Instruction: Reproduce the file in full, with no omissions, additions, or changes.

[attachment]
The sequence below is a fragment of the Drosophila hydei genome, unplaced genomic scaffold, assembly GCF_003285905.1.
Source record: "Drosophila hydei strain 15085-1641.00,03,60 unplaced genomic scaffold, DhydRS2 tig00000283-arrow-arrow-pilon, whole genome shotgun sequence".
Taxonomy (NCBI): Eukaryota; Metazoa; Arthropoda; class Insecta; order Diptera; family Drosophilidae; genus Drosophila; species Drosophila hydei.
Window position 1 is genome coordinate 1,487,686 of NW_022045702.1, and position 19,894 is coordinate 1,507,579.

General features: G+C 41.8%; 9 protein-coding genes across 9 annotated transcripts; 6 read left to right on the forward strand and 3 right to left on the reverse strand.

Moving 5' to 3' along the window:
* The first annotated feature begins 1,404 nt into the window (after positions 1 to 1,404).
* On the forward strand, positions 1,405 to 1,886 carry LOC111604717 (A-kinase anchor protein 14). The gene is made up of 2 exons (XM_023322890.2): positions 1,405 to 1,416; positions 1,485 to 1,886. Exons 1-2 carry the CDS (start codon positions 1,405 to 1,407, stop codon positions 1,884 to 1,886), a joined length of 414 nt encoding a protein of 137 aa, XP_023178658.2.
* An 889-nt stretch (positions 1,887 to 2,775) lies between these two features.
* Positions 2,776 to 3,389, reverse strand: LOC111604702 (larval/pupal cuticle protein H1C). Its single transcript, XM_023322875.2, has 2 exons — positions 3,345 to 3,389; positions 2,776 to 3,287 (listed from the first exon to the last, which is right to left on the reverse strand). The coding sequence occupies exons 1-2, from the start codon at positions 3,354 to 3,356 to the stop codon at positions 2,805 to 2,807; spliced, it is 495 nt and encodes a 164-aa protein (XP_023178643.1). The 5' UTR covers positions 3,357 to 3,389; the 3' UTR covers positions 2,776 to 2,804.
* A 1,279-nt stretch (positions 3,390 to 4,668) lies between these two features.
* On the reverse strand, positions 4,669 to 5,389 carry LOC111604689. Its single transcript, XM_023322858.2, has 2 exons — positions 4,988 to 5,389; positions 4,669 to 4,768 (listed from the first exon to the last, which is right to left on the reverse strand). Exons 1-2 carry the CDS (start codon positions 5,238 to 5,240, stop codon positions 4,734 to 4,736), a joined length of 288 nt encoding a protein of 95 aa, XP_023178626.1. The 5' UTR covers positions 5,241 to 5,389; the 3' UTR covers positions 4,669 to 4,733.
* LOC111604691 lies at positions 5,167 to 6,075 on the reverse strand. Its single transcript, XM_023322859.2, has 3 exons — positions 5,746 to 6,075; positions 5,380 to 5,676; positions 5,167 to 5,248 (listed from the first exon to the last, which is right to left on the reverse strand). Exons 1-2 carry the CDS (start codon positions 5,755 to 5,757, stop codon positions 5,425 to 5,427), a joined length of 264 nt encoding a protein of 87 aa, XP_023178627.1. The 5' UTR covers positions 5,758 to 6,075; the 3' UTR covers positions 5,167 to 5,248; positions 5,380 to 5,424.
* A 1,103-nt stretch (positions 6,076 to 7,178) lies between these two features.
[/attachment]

The sequence below is a fragment of the Drosophila hydei genome, unplaced genomic scaffold, assembly GCF_003285905.1.
Source record: "Drosophila hydei strain 15085-1641.00,03,60 unplaced genomic scaffold, DhydRS2 tig00000283-arrow-arrow-pilon, whole genome shotgun sequence".
Taxonomy (NCBI): Eukaryota; Metazoa; Arthropoda; class Insecta; order Diptera; family Drosophilidae; genus Drosophila; species Drosophila hydei.
Window position 1 is genome coordinate 1,487,686 of NW_022045702.1, and position 19,894 is coordinate 1,507,579.

General features: G+C 41.8%; 9 protein-coding genes across 9 annotated transcripts; 6 read left to right on the forward strand and 3 right to left on the reverse strand.

Moving 5' to 3' along the window:
* The first annotated feature begins 1,404 nt into the window (after positions 1 to 1,404).
* On the forward strand, positions 1,405 to 1,886 carry LOC111604717 (A-kinase anchor protein 14). The gene is made up of 2 exons (XM_023322890.2): positions 1,405 to 1,416; positions 1,485 to 1,886. Exons 1-2 carry the CDS (start codon positions 1,405 to 1,407, stop codon positions 1,884 to 1,886), a joined length of 414 nt encoding a protein of 137 aa, XP_023178658.2.
* An 889-nt stretch (positions 1,887 to 2,775) lies between these two features.
* Positions 2,776 to 3,389, reverse strand: LOC111604702 (larval/pupal cuticle protein H1C). Its single transcript, XM_023322875.2, has 2 exons — positions 3,345 to 3,389; positions 2,776 to 3,287 (listed from the first exon to the last, which is right to left on the reverse strand). The coding sequence occupies exons 1-2, from the start codon at positions 3,354 to 3,356 to the stop codon at positions 2,805 to 2,807; spliced, it is 495 nt and encodes a 164-aa protein (XP_023178643.1). The 5' UTR covers positions 3,357 to 3,389; the 3' UTR covers positions 2,776 to 2,804.
* A 1,279-nt stretch (positions 3,390 to 4,668) lies between these two features.
* On the reverse strand, positions 4,669 to 5,389 carry LOC111604689. Its single transcript, XM_023322858.2, has 2 exons — positions 4,988 to 5,389; positions 4,669 to 4,768 (listed from the first exon to the last, which is right to left on the reverse strand). Exons 1-2 carry the CDS (start codon positions 5,238 to 5,240, stop codon positions 4,734 to 4,736), a joined length of 288 nt encoding a protein of 95 aa, XP_023178626.1. The 5' UTR covers positions 5,241 to 5,389; the 3' UTR covers positions 4,669 to 4,733.
* LOC111604691 lies at positions 5,167 to 6,075 on the reverse strand. Its single transcript, XM_023322859.2, has 3 exons — positions 5,746 to 6,075; positions 5,380 to 5,676; positions 5,167 to 5,248 (listed from the first exon to the last, which is right to left on the reverse strand). Exons 1-2 carry the CDS (start codon positions 5,755 to 5,757, stop codon positions 5,425 to 5,427), a joined length of 264 nt encoding a protein of 87 aa, XP_023178627.1. The 5' UTR covers positions 5,758 to 6,075; the 3' UTR covers positions 5,167 to 5,248; positions 5,380 to 5,424.
* A 1,103-nt stretch (positions 6,076 to 7,178) lies between these two features.